Maybe he has the second-act stories of Kevin De Bruyne and Mohamed Salah in mind. Maybe he recalls the player Alli was and hopes that spark can be ignited elsewhere, to Tottenham's ultimate benefit. Maybe he simply doesn't want to sell a prized asset in a depressed market.

Inevitably, though, losing Alli would take the gloss off Bale's return for some. Couldn't Mourinho have persisted with him?

He's not the first to become disillusioned with Alli — he hasn't featured for Gareth Southgate's England since the final game of 2018-19 either — but this seems a rather drastic measure.

Then again, one question: would a Premier League defender rather play against Alli right now or Bale? If there is a chance that Bale could revisit the form that took him to Real Madrid in the first place, would he not be one of the most dangerous players in English football? That is Mourinho's gamble, and it is one he has taken before.

He has a penchant for world-class players with a point to prove and his career is littered with their signings: Hernan Crespo, Samuel Eto'o, Michael Essien, Emmanuel Adebayor, Cesc Fabregas, Radamel Falcao, Didier Drogba, Nemanja Matic, Zlatan Ibrahimovic. All recruited either on the way down from a bigger club, or at a point when their ability to influence was being doubted.

Bale fits both bills. It is no secret that his preference was for a career at Real Madrid; and, right now, there is speculation whether his talent or hunger remains. This is his chance to prove his employers, and his doubters, wrong.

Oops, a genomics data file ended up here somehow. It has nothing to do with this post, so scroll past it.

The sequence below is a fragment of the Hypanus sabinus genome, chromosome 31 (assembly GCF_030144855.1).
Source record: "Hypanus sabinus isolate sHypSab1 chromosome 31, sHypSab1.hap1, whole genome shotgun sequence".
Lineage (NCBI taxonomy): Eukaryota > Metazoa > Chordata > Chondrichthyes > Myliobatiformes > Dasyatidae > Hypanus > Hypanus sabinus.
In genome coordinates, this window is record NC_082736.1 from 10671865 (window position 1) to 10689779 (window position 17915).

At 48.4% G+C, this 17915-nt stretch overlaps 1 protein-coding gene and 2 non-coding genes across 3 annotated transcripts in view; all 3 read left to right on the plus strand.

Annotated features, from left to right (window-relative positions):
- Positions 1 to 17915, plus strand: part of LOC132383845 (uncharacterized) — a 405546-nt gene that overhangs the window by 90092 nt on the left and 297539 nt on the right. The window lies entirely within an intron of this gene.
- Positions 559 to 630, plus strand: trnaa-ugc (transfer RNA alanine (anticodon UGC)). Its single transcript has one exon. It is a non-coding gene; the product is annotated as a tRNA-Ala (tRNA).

Bale has fun with his reputation as a keener golfer than footballer, but Tottenham's interest is deadly serious. Even with Madrid footing half the wage bill, he is still a luxury acquisition and reputations are at stake.

Play-acting in the stands drew criticism and it was no way for him to wind down his career

Levy will not come out as football's shrewdest negotiator if he delivers Tottenham's biggest wage packet to a player who is not straining every sinew to be worthy of it. Equally, Mourinho will appear ever more past his prime if he is associated with the recruitment of a player who is a shadow of his old self. And yet, for all the doubts, all the caveats, all the understandable reservations over the fate of Alli, Bale's return should be a cause for optimism.

There was a chance, a hope, that English football might have welcomed Lionel Messi this summer. It was not to be. And while Bale is not Messi's match he is still, potentially, among the most exciting players in Europe.

Ibrahimovic still bangs on about an overhead kick he scored against England in 2012. Bale scored one that was better, more recent, and in a Champions League final, not an international friendly. That was two years ago.